There seems to be a perception that farmers are farming for the capital gains on the land values of their property.
However, the evidence doesn't seem to be there for that presumption. It certainly undermines the presumption that foreign buying has pushed up median prices. Perhaps in a few selected locations, but certainly not overall or over a long timeframe.
The Real Estate Institute of New Zealand reports farm sales data monthly and included in that is their farm indexes and price per hectare by farm types.
Of course, average selling prices per hectare nationally is of little value as a metric. Prices of farms vary widely by farm type and by location. So sales mix changes distort the overall averages.
But within each farm type, and within each region, it does make more sense. It is not definitive obviously because farms come with many variables like development investment, buildings and local soil and climate attributes. A growing distinction is access to irrigation water.
However, despite these obvious variables, a look at the top-line data shows that sellers of farm land are not reaping capital gains.
Our records go back in detail more than a decade. Crop, dairy and livestock prices are currently near historic highs. Weather and climate conditions have been very favourable. Access to fresh water is better rather than worse, especially in areas that decades ago suffered regular drought stress - such events are rarer now.
If we look at the high profile dairy industry first, it is very clear that farmers can't be winning capital gains based on land prices. Yes, some individual farm prices may be high, but it is not because of land prices.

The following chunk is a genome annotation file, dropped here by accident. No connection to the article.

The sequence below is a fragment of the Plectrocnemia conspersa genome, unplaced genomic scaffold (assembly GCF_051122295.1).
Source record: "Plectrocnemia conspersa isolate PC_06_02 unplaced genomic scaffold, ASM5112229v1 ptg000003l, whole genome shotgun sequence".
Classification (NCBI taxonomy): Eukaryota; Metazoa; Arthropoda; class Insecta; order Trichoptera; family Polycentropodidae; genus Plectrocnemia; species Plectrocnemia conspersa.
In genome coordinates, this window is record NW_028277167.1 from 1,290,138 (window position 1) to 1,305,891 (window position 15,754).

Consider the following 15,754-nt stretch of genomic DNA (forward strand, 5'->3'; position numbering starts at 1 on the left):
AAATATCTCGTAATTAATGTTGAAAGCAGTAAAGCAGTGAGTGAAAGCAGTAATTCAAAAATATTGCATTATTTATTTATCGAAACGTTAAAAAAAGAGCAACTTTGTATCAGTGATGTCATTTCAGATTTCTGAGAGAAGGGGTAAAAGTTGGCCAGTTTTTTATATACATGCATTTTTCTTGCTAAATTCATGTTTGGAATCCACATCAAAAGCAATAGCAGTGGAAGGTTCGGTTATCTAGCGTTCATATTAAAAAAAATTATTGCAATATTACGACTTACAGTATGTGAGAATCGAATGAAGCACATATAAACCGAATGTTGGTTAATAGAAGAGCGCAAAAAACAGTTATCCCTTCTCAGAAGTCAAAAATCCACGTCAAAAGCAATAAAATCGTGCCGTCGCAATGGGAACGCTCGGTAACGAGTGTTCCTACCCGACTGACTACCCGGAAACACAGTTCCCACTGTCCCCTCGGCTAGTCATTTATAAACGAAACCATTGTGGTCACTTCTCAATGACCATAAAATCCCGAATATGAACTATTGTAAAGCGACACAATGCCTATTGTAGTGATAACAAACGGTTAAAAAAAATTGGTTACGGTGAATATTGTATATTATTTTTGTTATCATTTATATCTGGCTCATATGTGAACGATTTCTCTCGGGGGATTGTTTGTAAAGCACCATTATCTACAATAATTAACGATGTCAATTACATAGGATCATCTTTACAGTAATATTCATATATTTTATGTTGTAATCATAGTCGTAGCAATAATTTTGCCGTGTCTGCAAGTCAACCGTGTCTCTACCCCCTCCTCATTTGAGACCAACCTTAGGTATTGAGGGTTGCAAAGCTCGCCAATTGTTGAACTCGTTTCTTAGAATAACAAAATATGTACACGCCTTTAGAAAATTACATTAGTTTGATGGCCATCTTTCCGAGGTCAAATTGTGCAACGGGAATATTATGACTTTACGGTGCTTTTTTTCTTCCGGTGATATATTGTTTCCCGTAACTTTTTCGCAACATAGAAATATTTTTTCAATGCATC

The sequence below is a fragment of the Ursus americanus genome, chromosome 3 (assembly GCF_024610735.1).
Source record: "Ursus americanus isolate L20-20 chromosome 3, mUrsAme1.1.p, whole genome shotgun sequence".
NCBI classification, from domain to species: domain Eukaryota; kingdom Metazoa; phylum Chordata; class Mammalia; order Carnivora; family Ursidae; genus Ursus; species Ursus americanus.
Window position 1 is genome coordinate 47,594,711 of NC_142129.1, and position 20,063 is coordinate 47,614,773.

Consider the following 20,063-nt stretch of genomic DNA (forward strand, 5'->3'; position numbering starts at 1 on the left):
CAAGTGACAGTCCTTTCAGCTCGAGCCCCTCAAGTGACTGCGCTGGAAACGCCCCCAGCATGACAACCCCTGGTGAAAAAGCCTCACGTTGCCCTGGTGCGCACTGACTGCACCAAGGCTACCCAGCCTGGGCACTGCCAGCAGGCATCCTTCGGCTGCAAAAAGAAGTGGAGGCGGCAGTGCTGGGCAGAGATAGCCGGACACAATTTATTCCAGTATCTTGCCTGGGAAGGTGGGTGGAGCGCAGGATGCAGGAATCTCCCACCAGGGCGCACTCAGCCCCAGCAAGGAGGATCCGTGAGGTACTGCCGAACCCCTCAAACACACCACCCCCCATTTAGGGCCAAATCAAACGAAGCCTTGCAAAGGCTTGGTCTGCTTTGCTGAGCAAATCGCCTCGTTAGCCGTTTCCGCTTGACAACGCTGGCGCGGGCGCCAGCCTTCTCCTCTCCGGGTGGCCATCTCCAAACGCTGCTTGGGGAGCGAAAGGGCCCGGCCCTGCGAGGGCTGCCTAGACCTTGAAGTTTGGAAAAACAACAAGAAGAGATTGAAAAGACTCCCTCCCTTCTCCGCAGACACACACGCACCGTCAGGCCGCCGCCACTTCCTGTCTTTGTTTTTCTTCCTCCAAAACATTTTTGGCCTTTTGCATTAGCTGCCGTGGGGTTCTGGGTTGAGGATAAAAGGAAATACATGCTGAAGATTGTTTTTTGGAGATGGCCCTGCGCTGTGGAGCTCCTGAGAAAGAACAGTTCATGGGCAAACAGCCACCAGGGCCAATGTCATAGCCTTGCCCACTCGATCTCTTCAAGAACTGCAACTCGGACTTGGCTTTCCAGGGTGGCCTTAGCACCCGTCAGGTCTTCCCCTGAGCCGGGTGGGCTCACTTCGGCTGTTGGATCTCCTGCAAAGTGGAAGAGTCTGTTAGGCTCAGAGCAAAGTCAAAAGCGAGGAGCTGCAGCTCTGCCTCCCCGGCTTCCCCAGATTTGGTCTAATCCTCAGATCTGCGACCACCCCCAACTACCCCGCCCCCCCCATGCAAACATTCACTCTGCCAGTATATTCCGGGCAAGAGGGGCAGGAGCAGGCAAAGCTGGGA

In the traditional dairy regions like Waikato and Taranaki, the evidence for land gains isn't there either.
In Canterbury where water access is available to sustain dairying, even there, there is no strong evidence that prices being paid are especially high or growing in comparison to other major dairy regions. The addition of irrigation has given a slow boost to overall values, but not as much as you might have assumed - although it might be factor in holding up Canterbury prices more than other key regions.
And in Southland, again there is a lack of evidence from the sales transaction records that farm sellers are cashing in on land capital gains.
None of these price trends are rising. To be fair, this price tracking is of farms that sold, rather than valuations of all farms in the sector.
If we change our attention to arable properties, or grazing property, the story is little different.